Profit Margin Formula

What is Profit Margin Formula?

The profit margin formula measures the amount earned (earnings) by the company with respect to each dollar of the sales generated. In short, the profit margin provides an understanding of the percentage of sales, which is left after the company has paid the expenses.

There are three important profit margin metrics, which include gross profit marginGross Profit MarginGross Profit Margin is the ratio that calculates the profitability of the company after deducting the direct cost of goods sold from the revenue and is expressed as a percentage of sales. It doesn’t include any other expenses into account except the cost of goods sold.read more, operating profit marginOperating Profit MarginOperating Profit Margin is the profitability ratio which is used to determine the percentage of the profit which the company generates from its operations before deducting the taxes and the interest and is calculated by dividing the operating profit of the company by its net sales.read more, and net profit marginNet Profit MarginNet profit margin is the percentage of net income a company derives from its net sales. It indicates the organization's overall profitability after incurring its interest and tax expenses.read more. It is one of the significant ratios of the company as every investor or the potential investor uses this ratio to know the financial position of the company.

Profit Margin Formula

The profit margin ratio can be calculated as below:

Profit-Margin-Formula
Gross Margin Formula = Gross Profit / Net sales x 100
  • The gross profit margin formula is derived by deducting the cost of goods sold from the total revenue.
Operating Margin Ratio = Operating Profit / Net sales x 100
Net Margin Ratio = Net Income / Net sales x 100

Interpretation of Profit Margin

#1 – Gross Profit

It is one of the simplest profitability ratios as it defines that the profit is all the income that remains after deducting only the cost of the goods sold (COGS). The cost of the goods sold includes those expenses only, which are associated with production or the manufacturing of the selling items directly only like raw materials and the labor wages which are required for assembling or making the goods.

This figure does not consider other things like any of the expenses for debt, overhead costsOverhead CostsOverhead cost are those cost that is not related directly on the production activity and are therefore considered as indirect costs that have to be paid even if there is no production. Examples include rent payable, utilities payable, insurance payable, salaries payable to office staff, office supplies, etc.read more, taxes, etc. This ratio compares the gross profit earned by the company to the total revenue, which reflects the percentage of revenue retained as the profit after the company pays for the cost of production.

#2 – Operating Profit

It is a slightly complex metric when compared with the gross profit ratioThe Gross Profit RatioThe gross profit ratio evaluates the proportion of the direct profit a company generates from its net sales. Here, the gross profit is the returns acquired after considering the cost of goods sold, trade discounts and sales returns for deduction from the total revenue.read more formula as it takes into account all the overhead that is required for running the business like administrative, operating, and sales expenses. This figure, however, excludes non-operational expenses like debt, taxes, etc., but at the same time, it does include depreciation and amortization expenses related to assets.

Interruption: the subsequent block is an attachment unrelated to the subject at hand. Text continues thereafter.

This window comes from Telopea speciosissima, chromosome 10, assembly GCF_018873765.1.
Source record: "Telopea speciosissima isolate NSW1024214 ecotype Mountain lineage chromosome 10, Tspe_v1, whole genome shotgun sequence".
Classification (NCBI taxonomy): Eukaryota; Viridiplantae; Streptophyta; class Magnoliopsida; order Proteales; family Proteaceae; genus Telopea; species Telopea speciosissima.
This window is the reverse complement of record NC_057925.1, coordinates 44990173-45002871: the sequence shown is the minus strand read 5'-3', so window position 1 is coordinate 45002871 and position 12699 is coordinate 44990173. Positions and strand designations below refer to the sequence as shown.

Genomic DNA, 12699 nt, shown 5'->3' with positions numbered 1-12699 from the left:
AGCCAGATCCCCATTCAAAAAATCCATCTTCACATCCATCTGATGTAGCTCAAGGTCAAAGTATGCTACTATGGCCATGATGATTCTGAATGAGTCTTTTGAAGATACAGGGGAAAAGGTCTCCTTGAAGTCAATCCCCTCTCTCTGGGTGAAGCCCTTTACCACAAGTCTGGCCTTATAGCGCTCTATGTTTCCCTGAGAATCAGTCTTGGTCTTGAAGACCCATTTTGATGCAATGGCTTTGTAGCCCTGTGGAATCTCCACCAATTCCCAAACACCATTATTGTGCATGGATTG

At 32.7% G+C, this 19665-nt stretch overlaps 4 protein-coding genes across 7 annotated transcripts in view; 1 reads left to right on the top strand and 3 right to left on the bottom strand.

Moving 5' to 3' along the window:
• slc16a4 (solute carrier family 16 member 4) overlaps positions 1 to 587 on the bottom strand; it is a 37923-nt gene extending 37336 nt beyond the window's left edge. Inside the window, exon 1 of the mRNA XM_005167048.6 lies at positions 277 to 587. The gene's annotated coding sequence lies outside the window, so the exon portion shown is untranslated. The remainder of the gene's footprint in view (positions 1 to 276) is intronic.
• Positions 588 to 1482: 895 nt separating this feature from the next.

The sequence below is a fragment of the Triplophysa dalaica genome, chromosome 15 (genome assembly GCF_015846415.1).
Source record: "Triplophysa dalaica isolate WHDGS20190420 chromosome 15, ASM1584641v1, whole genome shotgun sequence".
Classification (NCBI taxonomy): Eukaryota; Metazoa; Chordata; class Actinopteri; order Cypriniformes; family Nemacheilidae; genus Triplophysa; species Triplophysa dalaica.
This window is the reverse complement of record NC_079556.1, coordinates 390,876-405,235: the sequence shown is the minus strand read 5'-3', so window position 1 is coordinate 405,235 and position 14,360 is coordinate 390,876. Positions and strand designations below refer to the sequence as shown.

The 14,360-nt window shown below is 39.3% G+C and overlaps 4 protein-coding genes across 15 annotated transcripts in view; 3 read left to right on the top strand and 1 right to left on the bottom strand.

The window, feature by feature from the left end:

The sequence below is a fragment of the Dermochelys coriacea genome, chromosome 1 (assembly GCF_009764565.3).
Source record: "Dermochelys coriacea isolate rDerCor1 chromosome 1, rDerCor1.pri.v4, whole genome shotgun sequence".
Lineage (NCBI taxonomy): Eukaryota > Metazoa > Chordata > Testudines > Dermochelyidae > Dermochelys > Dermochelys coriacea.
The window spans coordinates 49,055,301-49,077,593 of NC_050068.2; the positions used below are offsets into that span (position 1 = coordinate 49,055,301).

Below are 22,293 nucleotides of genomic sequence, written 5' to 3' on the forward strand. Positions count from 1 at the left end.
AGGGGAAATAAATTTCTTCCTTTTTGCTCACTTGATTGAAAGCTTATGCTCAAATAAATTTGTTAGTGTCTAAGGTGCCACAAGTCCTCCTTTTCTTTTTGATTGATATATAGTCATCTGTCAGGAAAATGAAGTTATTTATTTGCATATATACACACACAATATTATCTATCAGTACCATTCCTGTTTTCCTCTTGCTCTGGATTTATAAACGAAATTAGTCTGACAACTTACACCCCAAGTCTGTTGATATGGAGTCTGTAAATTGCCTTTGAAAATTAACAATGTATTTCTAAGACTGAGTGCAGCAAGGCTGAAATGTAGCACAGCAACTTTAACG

It is the mid-level profitability ratio, which reflects the percentage of revenue retained as the profit after a company pays for the cost of production and all the overhead that is required for running the business. This ratio also helps indirectly in determining whether the company is able to manage its expenses well or not relative to the net sales and because of which company tries to achieve a higher operating ratio.

#3 – Net Profit

This ratio reflects total [wsm-tooltip header="Residual Income" description="Residual income refers to the net earnings an organization possess after paying off the cost of capital. It is acquired by deducting the equity charges from the company's net profit or income." url="https://www.wallstreetmojo.com/residual-income-formula/"]residual incomeResidual IncomeResidual income refers to the net earnings an organization possess after paying off the cost of capital. It is acquired by deducting the equity charges from the company's net profit or income.read more[/wsm-tooltip], which is left after deducted all non-operating expensesAll Non-operating ExpensesNon operating expenses are those payments which have no relation with the principal business activities. These are the non-recurring items that appear in the company's income statement, along with the regular business expenses.read more from the operating profit, such as debt expenses and the unusual one-time expenses. All the additional income generated from operations, which are not the primary operations like a receipt from the sale of assets, is added.